The Japanese government has announced that it's considering a multibillion-dollar loan for projects to secure cheaper natural gas. The country has struggled with mounting energy costs after the Fukushima disaster.
The government of Japan announced on Friday that it was planning to offer about 1 trillion yen ($10.8 billion, 8 billion euros) in loans for a variety of projects to secure cheaper liquefied natural gas.
"Reducing fuel costs is a pressing issue for our country's economy," Industry Minister Toshimitsu Motegi told reporters in Tokyo.
The loan guarantees would make it possible for domestic companies in invest heavily in extraction projects in the United States, Russia, Australia and Africa in return for less expensive deliveries once those projects come online.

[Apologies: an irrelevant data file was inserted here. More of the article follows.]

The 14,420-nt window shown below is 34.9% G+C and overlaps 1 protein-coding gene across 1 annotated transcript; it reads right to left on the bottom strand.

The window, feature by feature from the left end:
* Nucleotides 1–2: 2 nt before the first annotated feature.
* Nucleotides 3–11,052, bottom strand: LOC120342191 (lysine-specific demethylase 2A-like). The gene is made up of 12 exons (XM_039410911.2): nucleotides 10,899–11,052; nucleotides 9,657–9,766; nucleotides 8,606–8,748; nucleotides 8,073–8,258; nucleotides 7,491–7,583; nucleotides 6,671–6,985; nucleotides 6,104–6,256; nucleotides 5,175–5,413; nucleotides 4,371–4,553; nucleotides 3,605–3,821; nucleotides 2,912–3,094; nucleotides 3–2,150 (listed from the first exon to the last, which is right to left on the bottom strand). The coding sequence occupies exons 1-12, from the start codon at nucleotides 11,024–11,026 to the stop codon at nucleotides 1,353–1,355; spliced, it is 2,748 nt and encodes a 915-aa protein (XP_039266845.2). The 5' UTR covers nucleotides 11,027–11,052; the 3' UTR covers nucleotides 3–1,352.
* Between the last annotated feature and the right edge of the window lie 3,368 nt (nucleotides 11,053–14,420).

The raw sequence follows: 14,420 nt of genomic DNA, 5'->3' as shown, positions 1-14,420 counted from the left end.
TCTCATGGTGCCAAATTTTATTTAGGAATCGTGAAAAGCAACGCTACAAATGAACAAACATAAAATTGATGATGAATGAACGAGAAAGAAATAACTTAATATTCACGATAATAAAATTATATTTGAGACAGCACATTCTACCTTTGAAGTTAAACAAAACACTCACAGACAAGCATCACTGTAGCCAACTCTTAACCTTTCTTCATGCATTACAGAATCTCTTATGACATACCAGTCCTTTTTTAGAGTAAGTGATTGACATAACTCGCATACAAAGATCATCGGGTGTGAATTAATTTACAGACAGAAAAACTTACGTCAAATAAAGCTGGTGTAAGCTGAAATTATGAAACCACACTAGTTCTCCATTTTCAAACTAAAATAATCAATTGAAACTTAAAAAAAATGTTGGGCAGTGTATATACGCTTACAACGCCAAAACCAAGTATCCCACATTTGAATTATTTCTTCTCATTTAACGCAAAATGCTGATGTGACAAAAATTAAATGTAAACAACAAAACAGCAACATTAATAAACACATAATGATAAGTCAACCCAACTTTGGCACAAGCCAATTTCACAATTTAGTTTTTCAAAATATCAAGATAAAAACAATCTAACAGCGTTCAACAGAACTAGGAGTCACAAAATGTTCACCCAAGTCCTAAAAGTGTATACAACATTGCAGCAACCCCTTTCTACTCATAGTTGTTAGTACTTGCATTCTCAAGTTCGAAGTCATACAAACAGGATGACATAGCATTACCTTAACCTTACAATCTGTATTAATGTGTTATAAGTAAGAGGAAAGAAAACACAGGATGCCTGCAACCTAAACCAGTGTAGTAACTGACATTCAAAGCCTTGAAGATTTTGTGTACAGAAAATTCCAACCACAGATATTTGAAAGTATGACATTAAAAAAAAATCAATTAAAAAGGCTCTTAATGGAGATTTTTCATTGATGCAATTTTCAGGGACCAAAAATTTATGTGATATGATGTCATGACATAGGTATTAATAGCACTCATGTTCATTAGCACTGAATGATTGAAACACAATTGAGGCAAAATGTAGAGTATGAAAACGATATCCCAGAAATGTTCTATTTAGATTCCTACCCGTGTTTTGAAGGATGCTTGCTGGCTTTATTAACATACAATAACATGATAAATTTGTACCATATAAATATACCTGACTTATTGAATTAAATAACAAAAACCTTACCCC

Japan and other Asian nations have been paying higher prices for liquefied natural gas imports than the US and European countries, with prices being linked to expensive crude oil under long-term contracts.
"We think there's room for lower import prices of natural gas," Motegi insisted, adding that the loans in question would be provided through the state-run Japan Oil, Gas and Metals National Corporation.
Nuclear-generated electricity used to account for some 30 percent of Japan's overall output before the Fukushima disaster in 2011. But since the idling of 48 of its 50 nuclear reactors, Japan has struggled with increasing costs from importing fuel for thermal power.
hg/mkg (Reuters, dpa)